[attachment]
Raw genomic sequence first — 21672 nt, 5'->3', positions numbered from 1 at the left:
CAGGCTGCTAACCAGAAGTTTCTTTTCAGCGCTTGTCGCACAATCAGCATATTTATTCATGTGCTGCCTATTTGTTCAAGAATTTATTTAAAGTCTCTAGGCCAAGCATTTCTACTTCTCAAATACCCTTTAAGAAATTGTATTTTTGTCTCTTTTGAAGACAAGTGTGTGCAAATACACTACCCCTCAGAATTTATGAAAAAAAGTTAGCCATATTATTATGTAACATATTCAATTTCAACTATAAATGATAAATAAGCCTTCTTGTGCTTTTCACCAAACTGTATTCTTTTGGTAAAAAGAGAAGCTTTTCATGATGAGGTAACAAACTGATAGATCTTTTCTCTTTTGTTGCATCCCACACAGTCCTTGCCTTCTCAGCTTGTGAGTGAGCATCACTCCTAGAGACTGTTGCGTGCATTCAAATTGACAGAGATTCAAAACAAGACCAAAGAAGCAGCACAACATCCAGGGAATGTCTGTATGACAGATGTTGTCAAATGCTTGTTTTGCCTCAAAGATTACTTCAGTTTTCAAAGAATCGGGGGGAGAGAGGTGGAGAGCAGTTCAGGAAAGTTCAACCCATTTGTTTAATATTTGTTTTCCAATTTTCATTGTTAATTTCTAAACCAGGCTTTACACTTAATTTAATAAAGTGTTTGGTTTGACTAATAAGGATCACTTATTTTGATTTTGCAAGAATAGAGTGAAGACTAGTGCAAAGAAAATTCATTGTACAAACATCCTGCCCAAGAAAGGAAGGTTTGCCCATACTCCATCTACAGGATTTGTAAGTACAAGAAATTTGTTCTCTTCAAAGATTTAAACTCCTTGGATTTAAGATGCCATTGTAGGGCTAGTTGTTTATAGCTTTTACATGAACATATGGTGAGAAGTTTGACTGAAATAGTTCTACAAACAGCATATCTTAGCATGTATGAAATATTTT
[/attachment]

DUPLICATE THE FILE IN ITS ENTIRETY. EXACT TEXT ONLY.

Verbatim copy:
Raw genomic sequence first — 21672 nt, 5'->3', positions numbered from 1 at the left:
CAGGCTGCTAACCAGAAGTTTCTTTTCAGCGCTTGTCGCACAATCAGCATATTTATTCATGTGCTGCCTATTTGTTCAAGAATTTATTTAAAGTCTCTAGGCCAAGCATTTCTACTTCTCAAATACCCTTTAAGAAATTGTATTTTTGTCTCTTTTGAAGACAAGTGTGTGCAAATACACTACCCCTCAGAATTTATGAAAAAAAGTTAGCCATATTATTATGTAACATATTCAATTTCAACTATAAATGATAAATAAGCCTTCTTGTGCTTTTCACCAAACTGTATTCTTTTGGTAAAAAGAGAAGCTTTTCATGATGAGGTAACAAACTGATAGATCTTTTCTCTTTTGTTGCATCCCACACAGTCCTTGCCTTCTCAGCTTGTGAGTGAGCATCACTCCTAGAGACTGTTGCGTGCATTCAAATTGACAGAGATTCAAAACAAGACCAAAGAAGCAGCACAACATCCAGGGAATGTCTGTATGACAGATGTTGTCAAATGCTTGTTTTGCCTCAAAGATTACTTCAGTTTTCAAAGAATCGGGGGGAGAGAGGTGGAGAGCAGTTCAGGAAAGTTCAACCCATTTGTTTAATATTTGTTTTCCAATTTTCATTGTTAATTTCTAAACCAGGCTTTACACTTAATTTAATAAAGTGTTTGGTTTGACTAATAAGGATCACTTATTTTGATTTTGCAAGAATAGAGTGAAGACTAGTGCAAAGAAAATTCATTGTACAAACATCCTGCCCAAGAAAGGAAGGTTTGCCCATACTCCATCTACAGGATTTGTAAGTACAAGAAATTTGTTCTCTTCAAAGATTTAAACTCCTTGGATTTAAGATGCCATTGTAGGGCTAGTTGTTTATAGCTTTTACATGAACATATGGTGAGAAGTTTGACTGAAATAGTTCTACAAACAGCATATCTTAGCATGTATGAAATATTTT